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When trying to check if $$C=\begin{pmatrix} 1&1&1\\ 1&1&1\\ 1&1&1\\ \end{pmatrix}\in\Bbb R^{3\times3}$$ is diagonalizable, we find $c_C(x)=-x^2(x-3) \Rightarrow λ=0,3$ with $m(0)=2,m(3)=1$. So to find eigenvectors we solve $(C-λI)X=0$ which give $$\begin{pmatrix}x\\y\\z\\\end{pmatrix}\in\Bbb R^{3\times1}\setminus\{0\},\begin{pmatrix}x\\x\\x\\\end{pmatrix}\in\Bbb R^{3\times1}\setminus\{0\}$$ for $0$ and $3$ respectively. Is it this so far correct? If so then how do I proceed to finding if there exists a basis of $\Bbb R^{3\times1}$ from these eigenvectors?

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    $\begingroup$ if multiplicity of eigenvalues is equal to dimension of corresponding eigenvector space, then it is diagonalizable $\endgroup$ – dato datuashvili Jan 3 '17 at 10:15
  • $\begingroup$ You can use the definition of eigenvalue decomposition $C = SDS^{-1}$, with eigenvectors stuffed in $S$. If you can find a diagonal $D$ which satisfies that equation then it is by definition diagonalizable. $\endgroup$ – mathreadler Jan 3 '17 at 10:19
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    $\begingroup$ @Surb Also every rank one matrix. $\endgroup$ – egreg Jan 3 '17 at 10:31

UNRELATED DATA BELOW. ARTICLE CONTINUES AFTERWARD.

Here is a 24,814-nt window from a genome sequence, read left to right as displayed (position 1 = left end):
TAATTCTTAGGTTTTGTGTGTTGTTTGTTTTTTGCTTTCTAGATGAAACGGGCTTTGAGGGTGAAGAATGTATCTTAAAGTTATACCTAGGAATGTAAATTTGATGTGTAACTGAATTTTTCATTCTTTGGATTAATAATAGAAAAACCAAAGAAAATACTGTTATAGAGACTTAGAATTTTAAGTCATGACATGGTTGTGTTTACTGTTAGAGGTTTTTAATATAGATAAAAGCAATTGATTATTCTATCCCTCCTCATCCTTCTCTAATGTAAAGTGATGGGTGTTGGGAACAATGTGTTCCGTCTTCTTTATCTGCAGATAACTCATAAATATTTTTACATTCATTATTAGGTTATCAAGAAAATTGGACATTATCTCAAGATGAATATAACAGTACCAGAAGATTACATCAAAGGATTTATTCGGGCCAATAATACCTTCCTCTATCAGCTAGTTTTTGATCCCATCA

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    $\begingroup$ @Surb (I'm assuming that is (x,y,z) and not (x,y,y) right?) If so then it all makes sense now thank you!! $\endgroup$ – Michalis P. Jan 3 '17 at 13:39
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    $\begingroup$ @Michael Yes it is so (sorry I made a typo). You're welcome $\endgroup$ – Surb Jan 3 '17 at 13:43
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By using $\dim V_C(λ)=\dim(\Bbb R^{3\times3})−r(C−λI)$ we get that $\dim V_C(0)=2$ and $\dim V_C(3)=1$ so it is diagonalizable. Now from the solutions of the two systems we find a basis of $V_C(0)\setminus \{0\}$, say $$\begin{pmatrix}1\\-1\\0\end{pmatrix}, \begin{pmatrix}1\\0\\-1\end{pmatrix}\;,$$ and a basis of $V_C(3)\setminus\{0\}$, say $$\begin{pmatrix}1\\1\\1\end{pmatrix}\;.$$ These three vectors are a basis of $\Bbb R^{3\times3}$

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Observe the vector of all ones gives the eigenvalue $3$. So the other two eigenvectors are orthogonal to it. You can choose the vectors $$\begin{pmatrix}1\\-1\\0\end{pmatrix}, \begin{pmatrix}1\\0\\-1\end{pmatrix}$$ as the other two eigenvectors of $C$.

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  • $\begingroup$ @G_o_pi_i_e I don't know what orthogonal vectors are yet but I'm assuming this answer is correct. Does is have something to do with dot product? $\endgroup$ – Michalis P. Jan 4 '17 at 7:11
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    $\begingroup$ @Michael: Orthogonal means dot product is zero, yes. $\endgroup$ – MvG Jan 4 '17 at 7:13

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